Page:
Moving from breakfast to lunch, how about a can of Spider-Man pasta to fuel your daily adventure? The funny thing is that the claim of this stuff being radioactive was pretty accurate once kids "nuked" it in the microwave. The ad claims the can contains "Totally webbed out pasta shapes", yet we get no pictures. I guess they were playing on the mystery, like Peter Parker's secret identity, especially with the mention of the shapes being "smothered in secret sauce".

Further investigation reveals the 3 shapes to be your basic spider web, Spider-Man's face and a full body action pose of our hero. Predictable? Yes. But I guess we can be thankful that they didn't over-extend themselves like Ralston by trying to include Aunt May or J. Jonah Jameson. These are definitely identifiable as advertised.

Kool-Aid Bursts Collector's Cards Offer (1995)

While Squeeze-It was my go-to juice bottle beverage, Kool-Aid Bursts and their space ship shaped caps were a solid runner-up. This was a pretty standard buy a 6-pack, get a free card deal, but at least they were "educational". Kids could get a comics history lesson, being shown scenes from Spider-Man's 30 years of adventure at that point. Although by showing the 6 "First Encounters" card designs, they kind of let the cat out of the bag on this one. I still marvel (pun intended) at how many different card sets were produced for offers like this throughout the decade, yet they never seemed to repeat the designs. Amazing.

Peter Pan Mini-Comic Book & Watch Offer (1995)

Apparently the boy from Neverland wasn't enough of a draw to win the battle against JIF and Skippy in '95, so they had to team up with another hero in tights to get our shopping dollars. While there is a digital watch mail-away offer at the bottom of the page, kids are always about instant gratification and Peter Pan brand peanut butter had that covered.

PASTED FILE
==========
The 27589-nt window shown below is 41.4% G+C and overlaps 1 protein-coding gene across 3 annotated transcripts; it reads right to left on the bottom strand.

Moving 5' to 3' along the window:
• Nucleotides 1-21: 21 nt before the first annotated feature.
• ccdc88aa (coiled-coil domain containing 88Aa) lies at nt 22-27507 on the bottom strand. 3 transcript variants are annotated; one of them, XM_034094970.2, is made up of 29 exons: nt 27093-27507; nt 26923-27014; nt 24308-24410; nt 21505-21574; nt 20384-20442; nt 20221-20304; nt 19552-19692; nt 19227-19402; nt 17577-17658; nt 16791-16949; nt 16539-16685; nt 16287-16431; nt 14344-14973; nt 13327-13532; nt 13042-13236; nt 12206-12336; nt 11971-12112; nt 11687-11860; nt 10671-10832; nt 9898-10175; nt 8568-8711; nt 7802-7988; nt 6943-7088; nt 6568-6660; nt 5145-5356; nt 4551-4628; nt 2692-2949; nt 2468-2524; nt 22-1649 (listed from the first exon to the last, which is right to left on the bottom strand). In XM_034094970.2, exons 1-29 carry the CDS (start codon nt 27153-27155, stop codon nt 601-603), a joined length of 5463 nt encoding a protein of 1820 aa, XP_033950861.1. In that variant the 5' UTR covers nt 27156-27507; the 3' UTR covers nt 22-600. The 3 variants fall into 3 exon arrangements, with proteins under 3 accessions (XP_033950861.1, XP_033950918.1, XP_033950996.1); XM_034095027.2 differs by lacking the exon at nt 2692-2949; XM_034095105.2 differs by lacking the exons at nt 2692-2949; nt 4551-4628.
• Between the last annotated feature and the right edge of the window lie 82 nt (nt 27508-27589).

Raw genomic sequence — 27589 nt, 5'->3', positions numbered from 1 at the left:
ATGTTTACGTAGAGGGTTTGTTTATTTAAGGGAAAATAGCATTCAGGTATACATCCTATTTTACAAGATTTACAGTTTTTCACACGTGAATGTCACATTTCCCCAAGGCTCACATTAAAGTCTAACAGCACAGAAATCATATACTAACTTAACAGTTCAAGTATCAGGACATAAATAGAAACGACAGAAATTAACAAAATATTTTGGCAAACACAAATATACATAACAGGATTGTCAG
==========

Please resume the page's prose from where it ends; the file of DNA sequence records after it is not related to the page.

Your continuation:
Pay attention to the wording here, "Mini-comic books ON specially marked jars...". Now that probably has you thinking that the obvious place for a comic would be on or under the label, right? You would be wrong. The splash text on the jar tells us, "mini-comic on lid". On the lid? Yes! These were circular comic books (my mind is blown) with some pretty great artwork on display. I'm seriously thrilled about this entire concept. Bring it back, Peter Pan and you will have a customer for life.

Fruit Roll-Ups (1995)

Here are 2 different ads for the Spider-Man Fruit Roll-Ups, that are exciting in their simplicity. The first plays on Spidey's tendency to lower himself down via web, except that in this case he's offering us a strawberry flavored snack. The 2nd ad shows off the "action feature" of these treats, peel out Spider-Man shapes and for added play value, "secret villain peel-outs"! I remember buying these as a kid and really enjoying the process of pulling out the individual characters. It was a simple gimmick that was applied to many cartoon shows of the era, but always a lot of fun.

Welch's Fruit Juice Bars & Eskimo Pie Trading Card Offer (1995)